Industry followed the river over time. Just downstream, Newton Lower Falls got a slightly later start: in 1704 a dam was built to supply power for an ironworks. Other businesses soon followed: a nail factory, a tannery, a snuff mill. But it was papermaking that put Lower Falls on the map, literally. A second dam was constructed slightly downstream in 1788. In 1790 one John Ware built a paper mill at the upper dam. By 1816 there were three paper mills at the lower dam and four at the upper dam, and legal battles erupted over the rights to the power the Charles provided.
The paper industry that flourished in the village through the first half of the Nineteenth Century was doubly dependent on the Charles -- for water, and for power. Paper was made from cotton and rags, softened in water and beaten into a pulp by water-powered machinery. Other machines separated the pulp from the water in a continuous process that made long rolls of paper. Demand was so great that rags were imported Europe and the Near East. A search for other materials resulted in the 1850s in technology that used wood pulp, and the mills at Lower Falls suffered from the competition of newer paper mills built closer to the abundant sources of wood in Western Massachusetts and elsewhere. The Civil War boosted paper prices temporarily, but by the 1870s the mills were either converted to other uses or demolished. By 1900 only one paper mill was still operating.
Weather may have been a factor in a fatal crash in Newton Saturday morning, according to State Police.
At 7:15 a.m., Lauren Tsai, 26, of Waltham, died when her 2002 Nissan Pathfinder drove off Nonantum Road and crashed into the Charles River. Tsai was pronounced dead at the scene. The crash remains under investigation, said Trooper Timothy Finn, a spokesman for the Massachusetts State Police.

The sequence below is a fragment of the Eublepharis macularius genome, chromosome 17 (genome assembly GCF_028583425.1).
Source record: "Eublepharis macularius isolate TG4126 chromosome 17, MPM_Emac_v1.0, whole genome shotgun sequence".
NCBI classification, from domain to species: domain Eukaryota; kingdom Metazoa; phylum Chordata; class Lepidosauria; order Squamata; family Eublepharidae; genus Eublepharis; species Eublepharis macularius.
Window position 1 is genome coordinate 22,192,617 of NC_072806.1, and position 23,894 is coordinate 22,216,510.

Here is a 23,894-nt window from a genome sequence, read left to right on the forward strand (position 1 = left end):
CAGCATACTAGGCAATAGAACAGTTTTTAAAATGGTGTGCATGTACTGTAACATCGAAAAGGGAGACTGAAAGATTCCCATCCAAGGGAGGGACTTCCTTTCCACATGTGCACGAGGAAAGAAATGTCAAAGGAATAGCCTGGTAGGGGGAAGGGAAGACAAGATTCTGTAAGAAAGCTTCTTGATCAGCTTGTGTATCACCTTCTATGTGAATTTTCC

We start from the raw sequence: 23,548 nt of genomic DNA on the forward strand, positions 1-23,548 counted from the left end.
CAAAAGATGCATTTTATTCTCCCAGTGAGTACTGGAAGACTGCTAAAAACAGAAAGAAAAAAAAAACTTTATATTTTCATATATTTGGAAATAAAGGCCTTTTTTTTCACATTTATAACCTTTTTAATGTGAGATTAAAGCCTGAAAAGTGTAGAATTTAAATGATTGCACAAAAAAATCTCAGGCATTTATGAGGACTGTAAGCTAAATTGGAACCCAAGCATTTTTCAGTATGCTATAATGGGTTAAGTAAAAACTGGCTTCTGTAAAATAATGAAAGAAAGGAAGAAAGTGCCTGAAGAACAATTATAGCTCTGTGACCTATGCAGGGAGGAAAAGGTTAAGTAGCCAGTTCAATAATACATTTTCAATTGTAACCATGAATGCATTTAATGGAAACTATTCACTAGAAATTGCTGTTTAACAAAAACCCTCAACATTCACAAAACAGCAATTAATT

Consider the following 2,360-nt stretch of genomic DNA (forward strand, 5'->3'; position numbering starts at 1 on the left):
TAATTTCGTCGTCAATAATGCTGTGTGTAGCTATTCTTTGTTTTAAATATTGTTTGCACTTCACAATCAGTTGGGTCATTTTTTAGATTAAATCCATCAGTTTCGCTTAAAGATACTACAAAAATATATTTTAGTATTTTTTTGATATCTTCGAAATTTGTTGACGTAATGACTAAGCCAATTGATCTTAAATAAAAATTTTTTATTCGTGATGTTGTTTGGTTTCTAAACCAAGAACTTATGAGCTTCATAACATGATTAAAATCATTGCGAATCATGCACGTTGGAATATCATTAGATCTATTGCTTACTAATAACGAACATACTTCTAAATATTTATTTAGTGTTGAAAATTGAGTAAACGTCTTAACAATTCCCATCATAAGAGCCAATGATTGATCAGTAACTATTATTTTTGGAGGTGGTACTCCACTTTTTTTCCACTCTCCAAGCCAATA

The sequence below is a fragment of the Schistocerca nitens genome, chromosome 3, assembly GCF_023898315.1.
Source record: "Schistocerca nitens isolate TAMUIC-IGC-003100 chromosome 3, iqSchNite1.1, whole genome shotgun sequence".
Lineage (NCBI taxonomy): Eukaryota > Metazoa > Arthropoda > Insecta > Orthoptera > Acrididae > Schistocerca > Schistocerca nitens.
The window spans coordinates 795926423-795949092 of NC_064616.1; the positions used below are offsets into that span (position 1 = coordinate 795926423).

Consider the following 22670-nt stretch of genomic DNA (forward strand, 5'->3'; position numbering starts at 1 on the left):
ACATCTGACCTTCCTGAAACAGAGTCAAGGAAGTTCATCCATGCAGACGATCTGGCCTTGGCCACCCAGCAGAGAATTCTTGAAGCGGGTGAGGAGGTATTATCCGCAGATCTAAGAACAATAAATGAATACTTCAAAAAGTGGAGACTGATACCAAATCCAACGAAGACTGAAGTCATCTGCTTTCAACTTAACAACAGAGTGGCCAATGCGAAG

The dangers of Nonantum Road -- which runs east from Galen Street near Watertown Square to Soldiers Field Road in Brighton -- are no secret to local residents. They have been complaining for years that the lanes are too narrow and the speed limit too high.
Two people were killed on Nonantum Road in 2006, according to this Boston Globe story.
Earlier this year, officials announced a new design plan for the road.
For more news and information about Newton, go to Boston.com/newton.
The final steel beam was placed in the Newton North construction site Friday morning. The "Topping Off Ceremony" marks the completion of the first phase of construction.
About 100 people in hard hats stood on gravel covered mud, amid intermittent light rain and the smell of construction vehicles, to listen to speeches and sign the last beam before watching it be hoisted up to fill the final gap of the infrastructure.